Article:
Reblogged for Cestacean lovers
The first seaside sanctuary would bring five to eight “retired” beluga whales to a 40-hectare area (just under half a square km) enclosed by netting. Vinick said it would include a shoreline animal care facility, require regular delivery of frozen fish to feed the belugas and create local jobs.
Have Your Say
VOTE HERE WE NEED YOUR VOICE
Thank you for voting. These results are not scientific and reflect only the views of readers who voted.
Absolutely. This is an ideal place. 84.5% (229 votes)
No. It is not a realistic idea. 4.43% (12 votes)
Not sure. Do we have the expertise to manage it properly?
It was here that I witnessed my first suicide dolphin – a phenomenon that the captive industry vehemently denies. It was also here where I learned to hand-catch in preparation for transports, veterinary treatments or force-feeds – the latter, horribly distressing.
Credits to David Capello,Ex-Trainer
Despite a global moratorium on commercial whaling in 1986, Japan has been killing whales in the Southern Ocean in the name of “scientific research” since 1987.
In 2008, the Federal Court of Australia deemed Japan’s whaling illegal, yet despite this, their whaling fleet headed south that year without any prosecution from the Australian Government.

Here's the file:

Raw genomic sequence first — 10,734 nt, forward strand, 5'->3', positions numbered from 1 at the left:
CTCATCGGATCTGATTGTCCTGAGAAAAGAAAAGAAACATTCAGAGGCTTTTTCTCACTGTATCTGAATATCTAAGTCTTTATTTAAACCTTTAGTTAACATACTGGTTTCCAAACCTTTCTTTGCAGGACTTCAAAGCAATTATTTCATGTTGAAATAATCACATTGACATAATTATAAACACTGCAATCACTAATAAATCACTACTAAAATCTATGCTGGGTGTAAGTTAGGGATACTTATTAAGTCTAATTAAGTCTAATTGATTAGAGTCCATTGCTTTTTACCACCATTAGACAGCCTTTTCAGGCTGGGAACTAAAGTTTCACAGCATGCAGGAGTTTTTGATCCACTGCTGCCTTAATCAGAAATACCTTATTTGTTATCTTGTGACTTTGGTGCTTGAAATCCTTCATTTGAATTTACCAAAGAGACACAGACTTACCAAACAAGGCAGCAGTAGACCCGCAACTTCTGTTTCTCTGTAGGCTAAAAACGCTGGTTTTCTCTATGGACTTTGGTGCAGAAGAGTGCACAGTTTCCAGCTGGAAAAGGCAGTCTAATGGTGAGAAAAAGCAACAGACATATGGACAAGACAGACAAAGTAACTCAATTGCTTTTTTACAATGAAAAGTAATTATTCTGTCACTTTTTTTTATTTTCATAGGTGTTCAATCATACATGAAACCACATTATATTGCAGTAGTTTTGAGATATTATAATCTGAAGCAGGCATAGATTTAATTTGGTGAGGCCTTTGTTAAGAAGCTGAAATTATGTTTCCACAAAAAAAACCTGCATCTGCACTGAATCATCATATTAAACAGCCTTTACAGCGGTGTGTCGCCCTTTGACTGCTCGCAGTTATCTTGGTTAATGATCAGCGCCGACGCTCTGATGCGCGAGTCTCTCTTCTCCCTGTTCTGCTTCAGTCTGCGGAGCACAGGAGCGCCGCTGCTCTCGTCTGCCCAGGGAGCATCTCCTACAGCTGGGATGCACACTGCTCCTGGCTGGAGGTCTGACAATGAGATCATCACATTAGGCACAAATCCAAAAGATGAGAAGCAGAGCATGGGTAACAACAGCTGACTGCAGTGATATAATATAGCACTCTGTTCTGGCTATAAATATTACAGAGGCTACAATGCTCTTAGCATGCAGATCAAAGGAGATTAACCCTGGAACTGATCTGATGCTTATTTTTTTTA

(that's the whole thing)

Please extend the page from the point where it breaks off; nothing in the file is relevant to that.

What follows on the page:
In 2014, the Governments of Australia and New Zealand took the Government of Japan to the International Court of Justice (ICJ) in the Netherlands where their Southern Ocean Whale hunt was deemed illegal.
The Japanese Government continues to send their whaling fleet to the Southern Ocean each Austral summer, with a redesigned program and self-imposed quota to kill 333 protected Minke whales each year.
Montauk Shark mates
The ocean…so vast, so mysterious, so…necessary. Our world’s biggest bodies of water play an integral part in the earth’s ecosystem as well as our own health, so it’s important to continue conservation efforts and promote new ones.
With this in mind, it makes sense for us to celebrate World Oceans Day in June. But don’t worry, if you missed it, there’s still plenty you can do to pay homage to the oceans for the years to come. Here are eight facts about the oceans and how they are integral to your health…
1. Oceans Soak in Greenhouse Gases
According to the website Love to Know, the oceans play a big part in the war against climate change. The source explains that the vegetation in the sea “holds a largequantity of the excess greenhouse gases that humans produce, and that global climate change would be significantly worse otherwise”.
However, the same article warns that the rate in which humans are producing carbon emissions may outpace how much the oceans can absorb. Apparently the amount of carbon dioxide taken into the oceans has dropped proportionately by 10-percent each year since 2000, adds Love to Know.
Feel the Souls
A Whale Shark hangs on divers hugs.
Blue Fin Tuna
Check out @businessinsider’s Tweet: https://twitter.com/businessinsider/status/905545441554694150?s=09
Take a look at @Aus4Dolphins’s Tweet: https://twitter.com/Aus4Dolphins/status/885539433302413312?s=09